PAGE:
Try adding these aspects to your workout routines and let me know what you think. Contact me at corestrengthalec@gmail.com with questions, comments, or ideas for new topics.

Back And Core Workout – April 2015

This is a workout I did the other day. I was pleased with how well it worked and how efficient it was. It did not take too much time, but I definitely felt a great pump and was sore all over the next day. Try it out and let me know what you think.

Photo by Kevin Thomas Garcia KTGnyc.com

Model: Alec Varcas
Photo by Kevin Thomas Garcia

30 minutes of moderate intensity cardio.

Working Sets:

  • 1. Superset 1: 4 rounds
    • 3 Drop sets of seated rows. 10 reps each. (10 reps at heavy, medium, then light weight)
    • 10 raised shoulder push-ups
    • 45 second hollow hold
    • 1 minute rest
  • 2. 50 reps of Lsit pull-ups
    (10 sets of 5 with a 30 second rest)
    • 3. Superset 2: 3 rounds
      • 15 reps of rear delt flyes
      • 1 minute side plank on each side
    • 4. 5 sets of farmer carries
      • 5. 10 handstands until failure
        • 6. Stretch
          • TIPS:
            1. For my moderate intensity cardio, I decided to walk at 4.0 speed on a 7.5% incline on the treadmill for 30 minutes. This burned a little over 300 calories.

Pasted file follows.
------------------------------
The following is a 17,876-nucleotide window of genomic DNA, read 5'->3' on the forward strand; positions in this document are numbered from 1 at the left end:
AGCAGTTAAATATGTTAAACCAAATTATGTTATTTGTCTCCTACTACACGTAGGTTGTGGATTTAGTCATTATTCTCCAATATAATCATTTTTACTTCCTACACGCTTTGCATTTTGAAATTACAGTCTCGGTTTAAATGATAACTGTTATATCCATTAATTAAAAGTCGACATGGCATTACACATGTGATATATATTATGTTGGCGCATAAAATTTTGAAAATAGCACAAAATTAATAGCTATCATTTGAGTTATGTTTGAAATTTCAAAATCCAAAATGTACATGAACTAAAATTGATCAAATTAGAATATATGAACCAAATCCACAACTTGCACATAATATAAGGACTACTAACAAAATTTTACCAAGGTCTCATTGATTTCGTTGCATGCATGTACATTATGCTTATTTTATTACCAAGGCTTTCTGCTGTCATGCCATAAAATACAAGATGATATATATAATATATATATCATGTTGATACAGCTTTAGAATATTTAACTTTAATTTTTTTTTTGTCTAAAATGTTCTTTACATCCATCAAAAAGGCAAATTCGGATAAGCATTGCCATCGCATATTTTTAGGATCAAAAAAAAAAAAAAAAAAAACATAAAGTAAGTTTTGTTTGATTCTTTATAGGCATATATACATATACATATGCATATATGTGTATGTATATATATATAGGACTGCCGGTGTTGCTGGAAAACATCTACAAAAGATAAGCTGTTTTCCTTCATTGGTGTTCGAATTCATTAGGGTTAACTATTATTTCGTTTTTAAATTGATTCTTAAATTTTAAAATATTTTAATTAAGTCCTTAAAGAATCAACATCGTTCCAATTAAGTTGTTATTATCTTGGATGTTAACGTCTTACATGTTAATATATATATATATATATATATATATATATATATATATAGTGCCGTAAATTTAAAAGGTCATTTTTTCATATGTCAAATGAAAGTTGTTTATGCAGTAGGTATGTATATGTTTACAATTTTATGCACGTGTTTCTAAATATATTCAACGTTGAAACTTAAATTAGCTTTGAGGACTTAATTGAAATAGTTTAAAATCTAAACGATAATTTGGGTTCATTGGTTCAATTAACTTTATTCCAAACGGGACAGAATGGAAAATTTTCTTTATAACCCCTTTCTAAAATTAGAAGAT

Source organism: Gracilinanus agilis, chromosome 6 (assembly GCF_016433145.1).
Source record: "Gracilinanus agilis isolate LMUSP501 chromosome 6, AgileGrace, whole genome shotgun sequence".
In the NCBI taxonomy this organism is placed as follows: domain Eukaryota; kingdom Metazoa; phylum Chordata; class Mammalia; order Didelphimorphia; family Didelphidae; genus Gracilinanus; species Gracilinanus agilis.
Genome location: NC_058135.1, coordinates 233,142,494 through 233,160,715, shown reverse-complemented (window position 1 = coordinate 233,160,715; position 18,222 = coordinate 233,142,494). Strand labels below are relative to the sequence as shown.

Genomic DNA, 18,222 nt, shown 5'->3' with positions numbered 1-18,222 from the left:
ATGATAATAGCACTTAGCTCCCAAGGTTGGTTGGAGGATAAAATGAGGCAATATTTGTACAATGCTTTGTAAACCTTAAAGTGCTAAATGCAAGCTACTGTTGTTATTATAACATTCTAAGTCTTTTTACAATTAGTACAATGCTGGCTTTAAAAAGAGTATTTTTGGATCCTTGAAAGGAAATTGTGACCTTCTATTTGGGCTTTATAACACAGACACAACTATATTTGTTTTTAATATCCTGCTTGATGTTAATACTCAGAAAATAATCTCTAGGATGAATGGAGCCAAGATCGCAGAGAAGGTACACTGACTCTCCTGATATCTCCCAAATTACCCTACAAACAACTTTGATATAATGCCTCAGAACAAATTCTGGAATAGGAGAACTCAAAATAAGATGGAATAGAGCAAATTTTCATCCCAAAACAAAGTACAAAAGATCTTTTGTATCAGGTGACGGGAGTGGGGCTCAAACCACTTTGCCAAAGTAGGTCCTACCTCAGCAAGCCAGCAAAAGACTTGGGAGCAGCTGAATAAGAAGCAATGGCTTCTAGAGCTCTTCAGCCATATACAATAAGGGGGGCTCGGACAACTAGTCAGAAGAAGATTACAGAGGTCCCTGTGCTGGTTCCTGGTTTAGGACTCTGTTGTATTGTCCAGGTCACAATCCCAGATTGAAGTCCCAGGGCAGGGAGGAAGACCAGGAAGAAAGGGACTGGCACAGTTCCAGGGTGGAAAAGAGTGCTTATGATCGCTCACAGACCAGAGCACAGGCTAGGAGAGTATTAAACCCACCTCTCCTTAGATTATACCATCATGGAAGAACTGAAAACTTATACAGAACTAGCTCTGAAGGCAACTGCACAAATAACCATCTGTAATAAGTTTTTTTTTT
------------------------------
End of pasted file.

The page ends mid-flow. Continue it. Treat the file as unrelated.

2. When I say “3 Drop sets of seated rows. 10 reps each,” start with a heavier weight and do 10 reps of seated rows. Immediately after, lower the weight and do another 10 reps, and then lower it one more time and do another 10 reps. You will do 30 reps total during this drop set, and eventually end up doing 120 total after you do the 4 rounds of that super set. I ended with doing 120lbs, then 80 lbs, then 40 lbs.
            3. During the “50 reps of Lsit pull-ups,” you can break them up however you want. I did 10 sets of 5 reps with a 30 second rest in between each set. Also, during this exercise, you can use a wide grip, or a close grip.
            4. When I did the “10 handstands until failure,” I did mine off the wall and just tried to hold my position. If you are not comfortable with handstands, try holding the handstand against the wall for as long as you can.

            Hope you enjoy this workout as much as I did. Let me know what you think or if you ended up modifying any of the exercises. If you have any questions, comments, or ideas for new topics, contact me at corestrengthalec@gmail.com

            WOD: CINDY


            For any of my Crossfit readers, you know exactly who Cindy is. “Cindy” is a WOD (Workout of the Day) done in Crossfit gyms around the world. Cindy is a full body workout that consists of only body weight exercises. What is great about Cindy is that people of all different fitness levels can do this workout because every exercise can be easily modified.